Series: Texas Rodeo

Guest Review: Reckless in Texas by Kari Lynn Dell

Posted August 5, 2016 by Whitley B in Reviews | 0 Comments

Guest Review: Reckless in Texas by Kari Lynn DellReviewer: Whitley
Reckless in Texas by Kari Lynn Dell
Series: Texas Rodeo #1
Published by Sourcebooks Casablanca
Publication Date: August 2, 2016
Genres: Contemporary, Romance, Western
Pages: 416
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four-stars

Violet Jacobs is fearless. At least, that's what the cowboys she snatches from under the hooves of bucking horses think. Outside the ring, she's got plenty of worries rattling her bones: her young son, her mess of a love life, and lately, her family's struggling rodeo. When she takes business into her own hands and hires on a hotshot bullfighter, she expects to start a ruckus. She never expected Joe Cassidy. Rough and tumble, cocky and charming, Joe's everything a superstar should be-and it doesn't take a genius to figure out he's way out of Violet's league.

Joe came to Texas to escape a life spiraling out of control. He never planned on sticking around, and he certainly never expected to call this dry and dusty backwater home. But Violet is everything he never knew he was missing, and the deeper he's pulled into her beautiful mess of a family, the more he realizes this fierce rodeo girl may be offering him the one thing he never could find on his own.

The moment I read that the heroine of this was a bullfighter, I knew I had to have it. I had to have it like breathing.  And even though she turned out to be a pickup rider instead of a bullfighter, who cares, hells to the yes for this set up.  I loved so much about the setting for this book: the rodeo minutia, the details about the livestock business, Violet’s job, everyone’s jobs, Violet’s relationship with her family, love for small rodeos while still dreaming of ‘the big time.’  All of it.

But what really killed me was Joe and his High Lonesome.  One of the big draws for me and western romance (or western anything) is how characters can feel so connected to and so in love with a piece of land.  The idea that a place can be part of your history and your heart and your soul and your family.  When that gets written right?  It’s god damn beautiful.  And Joe has that feeling down to a tee, with a dash of aching bittersweetness thrown in.  Is it possible to fall in love with someone else’s love for something?  It should be, because I did.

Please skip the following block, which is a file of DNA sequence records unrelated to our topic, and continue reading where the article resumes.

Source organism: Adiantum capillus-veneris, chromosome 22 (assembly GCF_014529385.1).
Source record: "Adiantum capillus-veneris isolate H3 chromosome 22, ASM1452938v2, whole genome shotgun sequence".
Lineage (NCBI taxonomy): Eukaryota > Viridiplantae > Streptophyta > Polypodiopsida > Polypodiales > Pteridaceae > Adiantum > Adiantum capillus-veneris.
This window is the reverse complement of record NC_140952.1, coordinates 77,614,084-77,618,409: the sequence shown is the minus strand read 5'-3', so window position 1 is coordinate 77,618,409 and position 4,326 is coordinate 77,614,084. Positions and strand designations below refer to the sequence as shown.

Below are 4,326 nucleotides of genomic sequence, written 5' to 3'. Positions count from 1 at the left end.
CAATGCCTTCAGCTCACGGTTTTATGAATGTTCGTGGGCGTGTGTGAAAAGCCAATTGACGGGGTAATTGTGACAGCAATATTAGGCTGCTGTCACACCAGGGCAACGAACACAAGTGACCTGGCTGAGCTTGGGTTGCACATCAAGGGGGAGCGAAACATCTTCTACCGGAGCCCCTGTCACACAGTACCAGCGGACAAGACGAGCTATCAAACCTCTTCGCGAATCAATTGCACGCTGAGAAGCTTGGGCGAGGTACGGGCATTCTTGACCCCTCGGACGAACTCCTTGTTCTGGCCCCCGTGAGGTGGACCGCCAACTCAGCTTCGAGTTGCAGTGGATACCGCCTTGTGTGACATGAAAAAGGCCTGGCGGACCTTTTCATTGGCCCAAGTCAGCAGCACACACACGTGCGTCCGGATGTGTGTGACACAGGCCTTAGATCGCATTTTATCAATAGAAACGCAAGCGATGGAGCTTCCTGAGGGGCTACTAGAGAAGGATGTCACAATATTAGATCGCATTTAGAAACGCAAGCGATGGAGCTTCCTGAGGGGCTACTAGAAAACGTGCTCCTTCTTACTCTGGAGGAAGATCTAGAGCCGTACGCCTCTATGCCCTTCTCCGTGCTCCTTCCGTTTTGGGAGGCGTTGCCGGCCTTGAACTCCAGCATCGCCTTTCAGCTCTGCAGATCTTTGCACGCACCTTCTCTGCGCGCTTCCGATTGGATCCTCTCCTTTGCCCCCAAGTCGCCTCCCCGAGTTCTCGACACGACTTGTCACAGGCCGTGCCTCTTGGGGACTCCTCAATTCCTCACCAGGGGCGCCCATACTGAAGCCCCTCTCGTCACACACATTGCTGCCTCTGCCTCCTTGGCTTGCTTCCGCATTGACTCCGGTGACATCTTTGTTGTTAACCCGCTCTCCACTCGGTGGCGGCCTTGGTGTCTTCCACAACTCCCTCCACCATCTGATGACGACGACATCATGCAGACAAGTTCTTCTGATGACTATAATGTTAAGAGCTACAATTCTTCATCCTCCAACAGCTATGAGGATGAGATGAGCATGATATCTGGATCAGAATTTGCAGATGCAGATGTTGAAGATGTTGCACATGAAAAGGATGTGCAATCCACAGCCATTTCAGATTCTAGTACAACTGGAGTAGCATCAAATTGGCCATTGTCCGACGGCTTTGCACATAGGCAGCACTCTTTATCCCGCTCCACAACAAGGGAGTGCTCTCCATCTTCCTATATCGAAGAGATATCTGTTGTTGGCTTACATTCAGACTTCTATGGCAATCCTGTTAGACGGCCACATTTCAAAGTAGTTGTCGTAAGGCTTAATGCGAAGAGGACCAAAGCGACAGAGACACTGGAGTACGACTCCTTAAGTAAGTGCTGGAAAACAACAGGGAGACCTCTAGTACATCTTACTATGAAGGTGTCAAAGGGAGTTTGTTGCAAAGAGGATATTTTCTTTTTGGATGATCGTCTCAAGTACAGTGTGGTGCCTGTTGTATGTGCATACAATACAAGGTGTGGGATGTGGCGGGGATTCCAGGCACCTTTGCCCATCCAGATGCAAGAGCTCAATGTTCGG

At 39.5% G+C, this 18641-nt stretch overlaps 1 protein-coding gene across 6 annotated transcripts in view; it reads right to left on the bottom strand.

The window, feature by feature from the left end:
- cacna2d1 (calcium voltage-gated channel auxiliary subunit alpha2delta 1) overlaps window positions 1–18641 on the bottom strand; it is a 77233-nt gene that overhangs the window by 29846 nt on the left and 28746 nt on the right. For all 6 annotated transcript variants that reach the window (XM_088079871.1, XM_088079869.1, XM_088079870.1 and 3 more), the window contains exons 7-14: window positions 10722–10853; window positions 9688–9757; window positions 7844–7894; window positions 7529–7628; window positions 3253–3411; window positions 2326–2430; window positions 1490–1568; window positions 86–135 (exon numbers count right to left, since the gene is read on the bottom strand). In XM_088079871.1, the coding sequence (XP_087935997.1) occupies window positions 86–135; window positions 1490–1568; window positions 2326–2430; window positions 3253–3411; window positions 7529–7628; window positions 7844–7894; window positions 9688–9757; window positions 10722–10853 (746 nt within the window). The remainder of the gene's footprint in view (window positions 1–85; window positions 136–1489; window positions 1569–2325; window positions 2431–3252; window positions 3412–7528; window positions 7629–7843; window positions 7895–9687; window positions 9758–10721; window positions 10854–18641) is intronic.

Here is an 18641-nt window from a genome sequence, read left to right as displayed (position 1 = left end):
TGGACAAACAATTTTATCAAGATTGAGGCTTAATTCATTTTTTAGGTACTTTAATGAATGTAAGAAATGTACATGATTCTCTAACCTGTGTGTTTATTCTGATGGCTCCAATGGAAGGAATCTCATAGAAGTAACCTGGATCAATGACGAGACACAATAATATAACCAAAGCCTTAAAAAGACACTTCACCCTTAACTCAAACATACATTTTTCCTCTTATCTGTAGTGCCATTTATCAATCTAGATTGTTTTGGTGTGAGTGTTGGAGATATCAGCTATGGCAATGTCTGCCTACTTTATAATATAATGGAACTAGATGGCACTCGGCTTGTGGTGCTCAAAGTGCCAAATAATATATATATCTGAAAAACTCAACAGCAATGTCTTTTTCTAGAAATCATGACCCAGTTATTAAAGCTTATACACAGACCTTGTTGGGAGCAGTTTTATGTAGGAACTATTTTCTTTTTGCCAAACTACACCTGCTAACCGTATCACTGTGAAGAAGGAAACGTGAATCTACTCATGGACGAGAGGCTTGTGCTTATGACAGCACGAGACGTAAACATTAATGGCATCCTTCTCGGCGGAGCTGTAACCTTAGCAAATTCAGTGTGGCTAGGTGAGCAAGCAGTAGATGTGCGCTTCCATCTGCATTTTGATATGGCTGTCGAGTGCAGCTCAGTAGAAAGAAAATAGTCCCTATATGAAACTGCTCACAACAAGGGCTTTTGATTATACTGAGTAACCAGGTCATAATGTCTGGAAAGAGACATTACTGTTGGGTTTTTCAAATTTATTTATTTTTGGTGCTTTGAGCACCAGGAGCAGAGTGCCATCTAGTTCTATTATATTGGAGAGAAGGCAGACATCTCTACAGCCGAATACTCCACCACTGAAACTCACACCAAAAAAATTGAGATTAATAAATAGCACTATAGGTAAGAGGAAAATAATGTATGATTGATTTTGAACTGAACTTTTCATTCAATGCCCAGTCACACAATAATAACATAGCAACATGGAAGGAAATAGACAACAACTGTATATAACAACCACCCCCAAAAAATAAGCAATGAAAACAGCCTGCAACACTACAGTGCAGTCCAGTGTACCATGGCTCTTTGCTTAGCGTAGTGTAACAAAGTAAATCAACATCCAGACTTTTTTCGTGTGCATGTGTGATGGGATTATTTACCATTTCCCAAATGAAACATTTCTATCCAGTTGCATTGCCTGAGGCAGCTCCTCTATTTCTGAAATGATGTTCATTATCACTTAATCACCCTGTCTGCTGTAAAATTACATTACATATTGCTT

This book just hit all of my cowboy high notes so perfectly, but what about the romance part?  I’m sorry, I can’t, LET’S TALK ABOUT THE RODEO SOME MORE.  Heh, not really, but that really did overshadow the romance aspect for me because I’m just so into it.  And this book really set the scene perfectly for every one that they went to.  Besides, the romance was nothing to write home about.  Not bad, but…typical?  Felt a bit paint by numbers, with the leads being kept apart for, let’s face it, mostly arbitrary reasons.  I was much more interested in Violet’s relationships with her family members and her son and her platonic baby-daddy than I was in her relationship with Joe.  It doesn’t help that Joe’s personality (outside of the above paragraph) never seemed very settled. He kicked off with some misogynistic comments that seemed thrown in just for the sake of genre convention; they weren’t organic to the rest of his character.  And he kept twisting around to make room for this ‘womanizing’ side that I just didn’t believe. He would have been more cohesive without that particular trope, I think.

Rating: 4 out of 5

four-stars